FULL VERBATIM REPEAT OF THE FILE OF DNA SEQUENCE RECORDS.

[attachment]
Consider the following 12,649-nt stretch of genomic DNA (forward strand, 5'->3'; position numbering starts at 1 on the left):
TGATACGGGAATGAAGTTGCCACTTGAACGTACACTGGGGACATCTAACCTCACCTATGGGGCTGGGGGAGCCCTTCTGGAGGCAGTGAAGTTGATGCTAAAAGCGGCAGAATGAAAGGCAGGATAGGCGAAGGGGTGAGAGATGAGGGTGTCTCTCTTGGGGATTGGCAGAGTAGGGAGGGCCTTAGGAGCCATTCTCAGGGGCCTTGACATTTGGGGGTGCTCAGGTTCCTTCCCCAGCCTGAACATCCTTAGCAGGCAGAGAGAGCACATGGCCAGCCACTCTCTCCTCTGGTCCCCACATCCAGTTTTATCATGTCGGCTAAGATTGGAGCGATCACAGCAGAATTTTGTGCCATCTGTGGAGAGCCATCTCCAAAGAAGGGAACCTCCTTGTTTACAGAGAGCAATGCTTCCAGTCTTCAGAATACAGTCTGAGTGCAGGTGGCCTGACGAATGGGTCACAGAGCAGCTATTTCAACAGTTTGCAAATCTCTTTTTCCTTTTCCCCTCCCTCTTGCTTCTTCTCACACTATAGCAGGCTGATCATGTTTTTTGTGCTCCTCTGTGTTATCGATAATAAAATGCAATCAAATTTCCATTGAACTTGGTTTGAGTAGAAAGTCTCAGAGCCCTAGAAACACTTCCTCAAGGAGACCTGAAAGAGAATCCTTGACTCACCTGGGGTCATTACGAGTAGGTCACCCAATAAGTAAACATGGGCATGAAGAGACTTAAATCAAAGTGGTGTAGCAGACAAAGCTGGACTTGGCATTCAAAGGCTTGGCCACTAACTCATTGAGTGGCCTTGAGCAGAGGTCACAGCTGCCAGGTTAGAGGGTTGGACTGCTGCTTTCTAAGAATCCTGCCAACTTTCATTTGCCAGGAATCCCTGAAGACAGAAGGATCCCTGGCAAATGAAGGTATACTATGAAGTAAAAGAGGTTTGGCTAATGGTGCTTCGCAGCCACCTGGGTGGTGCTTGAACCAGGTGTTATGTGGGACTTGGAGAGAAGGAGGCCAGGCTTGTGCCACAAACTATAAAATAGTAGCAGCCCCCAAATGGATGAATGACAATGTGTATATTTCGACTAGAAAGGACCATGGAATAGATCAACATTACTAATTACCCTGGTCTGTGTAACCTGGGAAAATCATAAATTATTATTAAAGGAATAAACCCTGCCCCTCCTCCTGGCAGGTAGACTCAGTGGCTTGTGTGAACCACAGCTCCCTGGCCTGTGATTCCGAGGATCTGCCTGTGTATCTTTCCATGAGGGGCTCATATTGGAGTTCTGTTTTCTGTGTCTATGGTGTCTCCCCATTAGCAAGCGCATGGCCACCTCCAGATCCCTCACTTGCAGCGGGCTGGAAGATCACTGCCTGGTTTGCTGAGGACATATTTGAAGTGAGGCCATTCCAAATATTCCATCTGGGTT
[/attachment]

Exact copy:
Consider the following 12,649-nt stretch of genomic DNA (forward strand, 5'->3'; position numbering starts at 1 on the left):
TGATACGGGAATGAAGTTGCCACTTGAACGTACACTGGGGACATCTAACCTCACCTATGGGGCTGGGGGAGCCCTTCTGGAGGCAGTGAAGTTGATGCTAAAAGCGGCAGAATGAAAGGCAGGATAGGCGAAGGGGTGAGAGATGAGGGTGTCTCTCTTGGGGATTGGCAGAGTAGGGAGGGCCTTAGGAGCCATTCTCAGGGGCCTTGACATTTGGGGGTGCTCAGGTTCCTTCCCCAGCCTGAACATCCTTAGCAGGCAGAGAGAGCACATGGCCAGCCACTCTCTCCTCTGGTCCCCACATCCAGTTTTATCATGTCGGCTAAGATTGGAGCGATCACAGCAGAATTTTGTGCCATCTGTGGAGAGCCATCTCCAAAGAAGGGAACCTCCTTGTTTACAGAGAGCAATGCTTCCAGTCTTCAGAATACAGTCTGAGTGCAGGTGGCCTGACGAATGGGTCACAGAGCAGCTATTTCAACAGTTTGCAAATCTCTTTTTCCTTTTCCCCTCCCTCTTGCTTCTTCTCACACTATAGCAGGCTGATCATGTTTTTTGTGCTCCTCTGTGTTATCGATAATAAAATGCAATCAAATTTCCATTGAACTTGGTTTGAGTAGAAAGTCTCAGAGCCCTAGAAACACTTCCTCAAGGAGACCTGAAAGAGAATCCTTGACTCACCTGGGGTCATTACGAGTAGGTCACCCAATAAGTAAACATGGGCATGAAGAGACTTAAATCAAAGTGGTGTAGCAGACAAAGCTGGACTTGGCATTCAAAGGCTTGGCCACTAACTCATTGAGTGGCCTTGAGCAGAGGTCACAGCTGCCAGGTTAGAGGGTTGGACTGCTGCTTTCTAAGAATCCTGCCAACTTTCATTTGCCAGGAATCCCTGAAGACAGAAGGATCCCTGGCAAATGAAGGTATACTATGAAGTAAAAGAGGTTTGGCTAATGGTGCTTCGCAGCCACCTGGGTGGTGCTTGAACCAGGTGTTATGTGGGACTTGGAGAGAAGGAGGCCAGGCTTGTGCCACAAACTATAAAATAGTAGCAGCCCCCAAATGGATGAATGACAATGTGTATATTTCGACTAGAAAGGACCATGGAATAGATCAACATTACTAATTACCCTGGTCTGTGTAACCTGGGAAAATCATAAATTATTATTAAAGGAATAAACCCTGCCCCTCCTCCTGGCAGGTAGACTCAGTGGCTTGTGTGAACCACAGCTCCCTGGCCTGTGATTCCGAGGATCTGCCTGTGTATCTTTCCATGAGGGGCTCATATTGGAGTTCTGTTTTCTGTGTCTATGGTGTCTCCCCATTAGCAAGCGCATGGCCACCTCCAGATCCCTCACTTGCAGCGGGCTGGAAGATCACTGCCTGGTTTGCTGAGGACATATTTGAAGTGAGGCCATTCCAAATATTCCATCTGGGTT